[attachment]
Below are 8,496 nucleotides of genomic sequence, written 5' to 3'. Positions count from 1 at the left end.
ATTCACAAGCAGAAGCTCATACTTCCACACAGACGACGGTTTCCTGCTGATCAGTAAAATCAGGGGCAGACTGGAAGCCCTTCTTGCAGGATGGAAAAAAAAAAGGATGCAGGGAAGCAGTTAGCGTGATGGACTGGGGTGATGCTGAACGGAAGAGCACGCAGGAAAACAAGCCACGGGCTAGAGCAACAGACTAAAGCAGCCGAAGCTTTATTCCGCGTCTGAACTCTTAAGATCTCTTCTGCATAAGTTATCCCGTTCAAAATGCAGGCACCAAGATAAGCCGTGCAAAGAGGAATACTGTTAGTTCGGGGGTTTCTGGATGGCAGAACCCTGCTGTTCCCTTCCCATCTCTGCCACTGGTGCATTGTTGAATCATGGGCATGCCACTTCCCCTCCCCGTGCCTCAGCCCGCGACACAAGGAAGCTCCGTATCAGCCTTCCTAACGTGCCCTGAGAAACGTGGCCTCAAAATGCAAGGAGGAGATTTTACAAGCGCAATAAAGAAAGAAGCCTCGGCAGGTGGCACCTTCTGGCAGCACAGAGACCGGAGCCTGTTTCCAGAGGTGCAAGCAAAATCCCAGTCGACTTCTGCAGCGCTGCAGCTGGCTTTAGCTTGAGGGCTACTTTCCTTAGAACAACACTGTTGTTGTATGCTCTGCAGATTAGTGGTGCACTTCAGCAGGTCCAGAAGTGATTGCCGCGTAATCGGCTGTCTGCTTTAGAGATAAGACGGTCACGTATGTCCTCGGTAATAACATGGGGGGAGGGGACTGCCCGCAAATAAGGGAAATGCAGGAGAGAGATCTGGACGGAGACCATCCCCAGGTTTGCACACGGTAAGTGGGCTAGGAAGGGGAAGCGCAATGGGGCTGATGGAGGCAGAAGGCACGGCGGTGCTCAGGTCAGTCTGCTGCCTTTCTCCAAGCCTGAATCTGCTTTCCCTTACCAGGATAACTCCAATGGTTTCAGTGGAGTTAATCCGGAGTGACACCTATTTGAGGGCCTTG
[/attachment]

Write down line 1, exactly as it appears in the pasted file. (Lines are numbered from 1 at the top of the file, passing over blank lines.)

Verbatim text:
Below are 8,496 nucleotides of genomic sequence, written 5' to 3'. Positions count from 1 at the left end.